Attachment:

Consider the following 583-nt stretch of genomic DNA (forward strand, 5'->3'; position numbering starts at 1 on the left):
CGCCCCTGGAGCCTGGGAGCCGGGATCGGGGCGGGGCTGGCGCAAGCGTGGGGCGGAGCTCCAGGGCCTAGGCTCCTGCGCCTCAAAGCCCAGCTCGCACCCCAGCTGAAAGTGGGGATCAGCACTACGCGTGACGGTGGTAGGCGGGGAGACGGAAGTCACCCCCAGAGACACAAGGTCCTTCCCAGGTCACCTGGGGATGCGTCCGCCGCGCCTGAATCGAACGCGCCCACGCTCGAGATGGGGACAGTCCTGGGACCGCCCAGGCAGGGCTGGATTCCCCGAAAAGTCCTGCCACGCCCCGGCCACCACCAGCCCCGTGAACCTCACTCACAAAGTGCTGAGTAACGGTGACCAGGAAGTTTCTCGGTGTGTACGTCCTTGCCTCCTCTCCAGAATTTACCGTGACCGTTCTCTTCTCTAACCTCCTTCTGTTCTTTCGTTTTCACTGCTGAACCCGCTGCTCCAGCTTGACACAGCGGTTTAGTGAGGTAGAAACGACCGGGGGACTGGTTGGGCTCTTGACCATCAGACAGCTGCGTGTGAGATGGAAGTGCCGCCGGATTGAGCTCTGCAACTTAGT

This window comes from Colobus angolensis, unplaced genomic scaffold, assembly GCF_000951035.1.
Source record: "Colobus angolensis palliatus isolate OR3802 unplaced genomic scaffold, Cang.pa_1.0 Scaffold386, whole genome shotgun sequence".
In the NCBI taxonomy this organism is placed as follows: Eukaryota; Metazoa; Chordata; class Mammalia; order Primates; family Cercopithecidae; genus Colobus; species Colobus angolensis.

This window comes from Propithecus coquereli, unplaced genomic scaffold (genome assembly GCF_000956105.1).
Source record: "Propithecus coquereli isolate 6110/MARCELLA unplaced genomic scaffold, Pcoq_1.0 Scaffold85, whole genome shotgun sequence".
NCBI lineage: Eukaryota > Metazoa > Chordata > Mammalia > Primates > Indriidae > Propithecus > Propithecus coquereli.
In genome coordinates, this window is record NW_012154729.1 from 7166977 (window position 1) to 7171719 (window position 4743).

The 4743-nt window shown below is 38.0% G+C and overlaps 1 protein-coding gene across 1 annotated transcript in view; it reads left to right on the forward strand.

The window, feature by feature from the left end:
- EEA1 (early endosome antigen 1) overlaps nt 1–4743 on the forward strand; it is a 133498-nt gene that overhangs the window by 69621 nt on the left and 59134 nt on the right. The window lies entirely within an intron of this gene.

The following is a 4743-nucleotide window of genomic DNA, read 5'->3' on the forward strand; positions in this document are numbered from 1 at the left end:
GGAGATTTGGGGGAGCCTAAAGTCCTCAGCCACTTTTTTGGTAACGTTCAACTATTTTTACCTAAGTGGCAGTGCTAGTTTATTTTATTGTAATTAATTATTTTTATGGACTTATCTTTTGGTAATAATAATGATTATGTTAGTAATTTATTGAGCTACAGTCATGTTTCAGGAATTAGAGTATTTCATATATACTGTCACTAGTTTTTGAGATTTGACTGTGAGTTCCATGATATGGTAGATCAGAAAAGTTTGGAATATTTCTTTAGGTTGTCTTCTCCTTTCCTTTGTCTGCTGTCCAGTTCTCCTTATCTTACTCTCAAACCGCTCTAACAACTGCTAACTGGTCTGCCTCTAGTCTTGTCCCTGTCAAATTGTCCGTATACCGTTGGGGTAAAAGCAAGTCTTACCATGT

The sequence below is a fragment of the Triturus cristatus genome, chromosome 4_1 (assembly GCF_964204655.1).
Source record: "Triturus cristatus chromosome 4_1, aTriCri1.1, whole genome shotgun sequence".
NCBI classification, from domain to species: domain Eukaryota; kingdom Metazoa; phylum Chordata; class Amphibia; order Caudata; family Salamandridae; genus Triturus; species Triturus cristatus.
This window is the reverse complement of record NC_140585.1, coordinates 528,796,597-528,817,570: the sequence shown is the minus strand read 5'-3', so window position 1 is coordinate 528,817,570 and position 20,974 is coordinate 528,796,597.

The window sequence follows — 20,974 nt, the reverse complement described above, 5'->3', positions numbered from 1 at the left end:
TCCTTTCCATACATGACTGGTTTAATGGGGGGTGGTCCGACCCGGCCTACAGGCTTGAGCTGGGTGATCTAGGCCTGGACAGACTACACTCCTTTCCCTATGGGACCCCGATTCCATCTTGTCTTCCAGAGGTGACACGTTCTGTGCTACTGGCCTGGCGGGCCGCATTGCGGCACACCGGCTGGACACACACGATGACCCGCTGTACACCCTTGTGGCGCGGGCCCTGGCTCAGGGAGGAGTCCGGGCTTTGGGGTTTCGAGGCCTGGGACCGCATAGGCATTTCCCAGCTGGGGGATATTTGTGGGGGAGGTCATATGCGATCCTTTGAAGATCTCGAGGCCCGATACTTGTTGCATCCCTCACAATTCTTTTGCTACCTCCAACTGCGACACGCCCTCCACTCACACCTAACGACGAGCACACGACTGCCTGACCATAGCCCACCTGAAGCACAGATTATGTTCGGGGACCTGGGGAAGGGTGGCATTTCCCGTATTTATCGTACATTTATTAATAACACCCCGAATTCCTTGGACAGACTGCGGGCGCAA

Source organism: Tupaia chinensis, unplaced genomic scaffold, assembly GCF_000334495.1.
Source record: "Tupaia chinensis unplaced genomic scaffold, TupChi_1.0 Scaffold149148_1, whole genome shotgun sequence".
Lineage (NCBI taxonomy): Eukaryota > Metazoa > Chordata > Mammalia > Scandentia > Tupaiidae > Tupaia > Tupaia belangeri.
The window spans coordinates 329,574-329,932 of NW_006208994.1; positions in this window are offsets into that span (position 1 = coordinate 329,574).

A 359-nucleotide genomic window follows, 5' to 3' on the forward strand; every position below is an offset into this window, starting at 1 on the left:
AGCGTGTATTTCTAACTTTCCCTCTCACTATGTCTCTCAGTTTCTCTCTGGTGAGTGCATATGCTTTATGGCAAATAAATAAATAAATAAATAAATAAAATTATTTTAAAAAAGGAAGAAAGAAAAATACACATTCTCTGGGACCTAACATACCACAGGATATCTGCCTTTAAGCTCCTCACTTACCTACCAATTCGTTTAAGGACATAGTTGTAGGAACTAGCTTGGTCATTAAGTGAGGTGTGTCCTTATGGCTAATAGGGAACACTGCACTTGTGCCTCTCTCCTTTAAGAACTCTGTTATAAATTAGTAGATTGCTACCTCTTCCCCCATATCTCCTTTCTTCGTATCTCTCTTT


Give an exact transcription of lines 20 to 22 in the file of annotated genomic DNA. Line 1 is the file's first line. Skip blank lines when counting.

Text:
TCCTTTCCATACATGACTGGTTTAATGGGGGGTGGTCCGACCCGGCCTACAGGCTTGAGCTGGGTGATCTAGGCCTGGACAGACTACACTCCTTTCCCTATGGGACCCCGATTCCATCTTGTCTTCCAGAGGTGACACGTTCTGTGCTACTGGCCTGGCGGGCCGCATTGCGGCACACCGGCTGGACACACACGATGACCCGCTGTACACCCTTGTGGCGCGGGCCCTGGCTCAGGGAGGAGTCCGGGCTTTGGGGTTTCGAGGCCTGGGACCGCATAGGCATTTCCCAGCTGGGGGATATTTGTGGGGGAGGTCATATGCGATCCTTTGAAGATCTCGAGGCCCGATACTTGTTGCATCCCTCACAATTCTTTTGCTACCTCCAACTGCGACACGCCCTCCACTCACACCTAACGACGAGCACACGACTGCCTGACCATAGCCCACCTGAAGCACAGATTATGTTCGGGGACCTGGGGAAGGGTGGCATTTCCCGTATTTATCGTACATTTATTAATAACACCCCGAATTCCTTGGACAGACTGCGGGCGCAA

Source organism: Tupaia chinensis, unplaced genomic scaffold, assembly GCF_000334495.1.
Source record: "Tupaia chinensis unplaced genomic scaffold, TupChi_1.0 Scaffold149148_1, whole genome shotgun sequence".